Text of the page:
Good Life

Business Spotlight: FratFix maintains presence along Fraternity Row

Greg Butts is the owner of Fratfix, a fraternity management company.
Greg Butts is the owner of Fratfix, a fraternity management company. CDT photo

Gregg Butts and Val Heier have put together a business that keeps everyday maintenance and operations simple for fraternities and local businesses.

Butts founded FratFix out of his Mercury Sable about 10 years ago.

“I had 30 years of experience in maintenance at Penn State and rolled it out across Beaver,” Butts said. “What we do in fraternities now is basically no different than what Penn State’s Office of Physical Plant does within all the Penn State buildings.”

The business intrigued Heier in 2009 so much that he came out of retirement to be operations manager.

They’ve grown the business to serve 15 fraternities and businesses around State College.

Q: How did you come up with the idea for FratFix?

Butts: From an alumni out of one of the bigger houses. I did some small work for them, and then he started becoming my adviser and said “You need to do this,” because no one else was. He saw the need for it and mentored me through to where we’re at now.

Q: Did the business have a slow build at first?

Butts: Well, we started out in one house and out of the trunk of a Mercury Sable, and now we have six full-time employees and three part-time employees and a small fleet of vehicles.

Heier: The number of businesses now that we have has got to be at least two dozen that are serviced regularly, and then there are always some people calling in.

Q: What services do you provide?

Butts: I’ve tried to make it a one-stop shop. I often put it to the brothers in the fraternities that I can do everything for them except get a float for Homecoming. We’re doing a beach party for one of them now, fencing, Porta Potties, just everything they need. As far as what we do, it’s really about everything. We operate kitchens, we do the landscaping, snow removal, in-house supplies like paper towels, toilet paper, cups, plates and whatever plates they need.

Heier: The other thing here is that the kids have to comply, because they are owners or leasers of a property. They need to comply with ordinances, and there are inspections twice a year. Greg and his maintenance people go through the houses and identify any potential problems and they fix it prior to inspections. And if the inspector wants anything else done Greg makes sure it’s done. He’s a mentor in that way to the kids with his advice and how to save money when they’re running their fraternity.

Q: What’s your favorite house to go to?

Butts: See, I don’t want to answer that, because it would be the house that got me started, but I’ve also got friends in all the houses. In all honesty, it’s hard to say what my favorite house is. I might have a favorite house, but I might not like some of the people I have to deal with in it.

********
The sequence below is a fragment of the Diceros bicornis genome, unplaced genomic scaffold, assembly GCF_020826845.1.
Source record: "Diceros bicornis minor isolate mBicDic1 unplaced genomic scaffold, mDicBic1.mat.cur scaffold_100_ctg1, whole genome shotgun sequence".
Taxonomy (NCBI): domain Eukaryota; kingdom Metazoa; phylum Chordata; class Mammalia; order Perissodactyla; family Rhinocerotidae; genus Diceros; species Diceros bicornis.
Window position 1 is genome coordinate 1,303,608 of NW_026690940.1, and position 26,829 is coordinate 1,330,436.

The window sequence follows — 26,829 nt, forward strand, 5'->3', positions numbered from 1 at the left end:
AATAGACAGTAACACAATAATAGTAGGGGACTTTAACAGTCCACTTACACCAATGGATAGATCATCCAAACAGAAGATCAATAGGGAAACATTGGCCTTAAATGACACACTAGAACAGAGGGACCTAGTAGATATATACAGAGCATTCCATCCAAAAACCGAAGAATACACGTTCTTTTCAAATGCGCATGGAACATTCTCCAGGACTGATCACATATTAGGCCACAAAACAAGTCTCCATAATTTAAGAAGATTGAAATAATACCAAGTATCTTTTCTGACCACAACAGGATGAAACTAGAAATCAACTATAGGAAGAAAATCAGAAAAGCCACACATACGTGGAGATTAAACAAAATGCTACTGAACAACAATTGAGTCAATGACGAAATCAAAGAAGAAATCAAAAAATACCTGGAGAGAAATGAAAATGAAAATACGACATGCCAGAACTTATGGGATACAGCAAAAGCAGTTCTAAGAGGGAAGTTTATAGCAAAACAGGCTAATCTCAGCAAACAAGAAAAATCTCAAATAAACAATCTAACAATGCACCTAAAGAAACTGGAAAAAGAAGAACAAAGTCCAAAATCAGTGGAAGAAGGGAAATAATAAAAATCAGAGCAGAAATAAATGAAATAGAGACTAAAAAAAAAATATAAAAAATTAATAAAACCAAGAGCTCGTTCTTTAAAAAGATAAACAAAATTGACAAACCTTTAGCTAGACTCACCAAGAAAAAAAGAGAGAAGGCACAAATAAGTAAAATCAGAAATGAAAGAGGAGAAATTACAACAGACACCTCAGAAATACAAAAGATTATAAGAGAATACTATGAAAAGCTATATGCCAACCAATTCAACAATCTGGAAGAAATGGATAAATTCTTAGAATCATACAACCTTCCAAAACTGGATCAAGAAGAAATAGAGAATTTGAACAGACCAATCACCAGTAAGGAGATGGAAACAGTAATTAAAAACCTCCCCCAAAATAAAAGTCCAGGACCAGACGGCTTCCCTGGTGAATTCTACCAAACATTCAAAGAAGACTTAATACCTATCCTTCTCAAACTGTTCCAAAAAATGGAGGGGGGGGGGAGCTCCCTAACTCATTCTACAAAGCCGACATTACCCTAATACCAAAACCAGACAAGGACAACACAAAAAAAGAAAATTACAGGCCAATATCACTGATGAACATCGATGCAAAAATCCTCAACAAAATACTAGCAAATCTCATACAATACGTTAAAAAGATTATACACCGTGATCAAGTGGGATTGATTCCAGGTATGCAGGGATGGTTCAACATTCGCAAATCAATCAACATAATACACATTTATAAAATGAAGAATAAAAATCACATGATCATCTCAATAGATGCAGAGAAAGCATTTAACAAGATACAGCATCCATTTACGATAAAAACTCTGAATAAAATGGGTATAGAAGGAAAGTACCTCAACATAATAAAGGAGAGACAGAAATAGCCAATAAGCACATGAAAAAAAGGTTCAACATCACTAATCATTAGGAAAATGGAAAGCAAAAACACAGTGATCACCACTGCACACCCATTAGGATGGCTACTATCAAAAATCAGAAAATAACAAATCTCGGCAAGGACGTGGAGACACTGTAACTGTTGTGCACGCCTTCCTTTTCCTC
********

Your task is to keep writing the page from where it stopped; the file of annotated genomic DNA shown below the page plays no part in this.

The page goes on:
Heier: That may go on for the two semesters when they’re in charge, and when the new crew comes in the whole thing changes.

Butts: I have a simple expression I refer to: “It’s like herding cats.” About the time you get them where you want them a whole new group is in charge, and you start all over again. I do enjoy it, and I think most of the brothers are great guys.

Q: So what’s difficult about working with fraternities?

Butts: That is what’s difficult. I would like to see fraternities keep their in-house executive boards in office longer. I think it would benefit the houses as a whole in an operating way, because just about the time a person gets a hold of what his responsibilities are his term is up, and the new guy comes in.

Heier: They elect new offices every year, so around Christmastime is when their terms end. Then what you have is the problem of getting contact information, sitting down and mentoring them. What we’ve tried to do is put together an operations manual, and in there we show the kids here are the services we provide in categories, and here’s what you spent previously, so budget accordingly. In that way, we help them financially, too.

Butts: The manuals were designed for when that transition happens in-house. That manual explains everything for the new house manager for how much they spent on maintenance, house-cleaning supplies, kitchen costs, costs for rush events and parent weekend and other things.

Q: Any good stories about things you’ve had to fix in a fraternity?

Butts: Those sprinkler lines will blindside you real quick. You get a four-inch sprinkler line with an 80-pound pressure break, and that’s the biggest mess I deal with.

Heier: When that happens the decision has to be made real quick what you’re going to do. Will you work with it as it is? Do you have to take the kids and put them up somewhere? And, if so, where?

Butts: We had to put 35 kids up at the Days Inn last year for two or three days, because you’ve got to have a functional sprinkler system in a commercial building or it can’t be occupied. And this type of thing will happen at 1:30 a.m. So this one time we had to put the kids up last year it was minus 15 or minus 20 below zero, and the line broke in the attic space and started flooding the building. We got it under control and shut down, but with that much water under that much pressure it’ll cause a lot of damage real quick.